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ODAC Newsletter - Dec 16

Welcome to the ODAC Newsletter, a weekly roundup from the Oil Depletion Analysis Centre.

We'll be taking a two week break for the holidays and will be back with the next newsletter on January 6th 2012. If you've found the newsletter useful this year, please do let us know by sending a donation our way. Thanks for your support.

The big oil news this week was that OPEC came to an agreement — albeit a bit of a fudge — showing something of a recovery from June's "worst meeting ever". Last time around the group failed to agree new quotas and was upstaged two weeks later by the IEA releasing strategic reserves to offset loss of production from Libya. This time it was important for OPEC to rally and demonstrate that it can still be effective. In the event the new quota essentially ratifies the current status quo. OPEC members are pumping at about 30mb/d and that is the new quota. Individual country quotas were not set, so is there really a quota or isn't there — your guess is as good as ours.

What is troubling OPEC leaders most, and indeed quite a few others, is the lack of clarity about the global economy and therefore global oil demand. Europe is now expected to go back into a "mild" recession, the US is still staggering along under its own huge burden of debt, and there are signs that China could be about to experience a slow down led by the bursting of their property bubble. With political and geopolitical uncertainty also in the mix who would like to predict what 2012 will bring?

One thing that does look certain is that controversy of shale gas will be on the increase during 2012. The release of a US Environmental Protection Agency (EPA) draft report at the end of last week linking poisonous chemicals found in water to hydraulic fracture operations in Wyoming has called the safety of the industry further into question. The company responsible for the drilling Encana Oil & Gas was quick to label the report inconclusive, but this was bad news for the industry. The report may result in further delays to fracking operations in the UK which were suspended in June following earthquakes and are subject to review following a report linking drilling activity to the quakes. That said, licenses and planning permission are still being granted for new projects as was evident from Cuadrilla's success last week to secure rights to drill in an area of West Sussex.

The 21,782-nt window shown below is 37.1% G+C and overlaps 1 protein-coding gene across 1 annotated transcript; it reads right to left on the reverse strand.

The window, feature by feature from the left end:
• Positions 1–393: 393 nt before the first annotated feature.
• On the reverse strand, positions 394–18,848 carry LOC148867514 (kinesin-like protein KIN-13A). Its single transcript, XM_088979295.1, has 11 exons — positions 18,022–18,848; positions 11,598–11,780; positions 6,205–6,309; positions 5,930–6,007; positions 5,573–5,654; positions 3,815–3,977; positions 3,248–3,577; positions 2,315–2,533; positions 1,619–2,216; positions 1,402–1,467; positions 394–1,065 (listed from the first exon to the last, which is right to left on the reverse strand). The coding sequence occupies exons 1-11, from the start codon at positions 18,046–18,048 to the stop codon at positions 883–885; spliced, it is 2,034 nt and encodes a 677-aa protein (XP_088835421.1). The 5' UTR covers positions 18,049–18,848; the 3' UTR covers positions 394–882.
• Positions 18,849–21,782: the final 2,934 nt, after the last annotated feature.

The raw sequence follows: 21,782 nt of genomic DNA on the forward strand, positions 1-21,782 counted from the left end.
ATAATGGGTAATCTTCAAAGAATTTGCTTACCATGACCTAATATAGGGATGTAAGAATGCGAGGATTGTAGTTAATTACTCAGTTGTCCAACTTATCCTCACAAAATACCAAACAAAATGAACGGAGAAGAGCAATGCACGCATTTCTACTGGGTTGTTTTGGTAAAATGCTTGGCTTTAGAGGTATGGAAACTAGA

While the UK is deciding what it thinks of shale gas, it has apparently given the overwhelming thumbs up to wind and solar. A YouGov poll carried out for the Sunday Times (and then not published) demonstrated that 56% of Brits support building more wind energy capacity. The figure is surprising given the frequent hostile press given to wind power, exemplified by a report from the Adam Smith Institute this week, "Renewable energy: Vision or mirage?", which argues government policy on renewables is misguided and should replaced with a greater focus on gas and nuclear.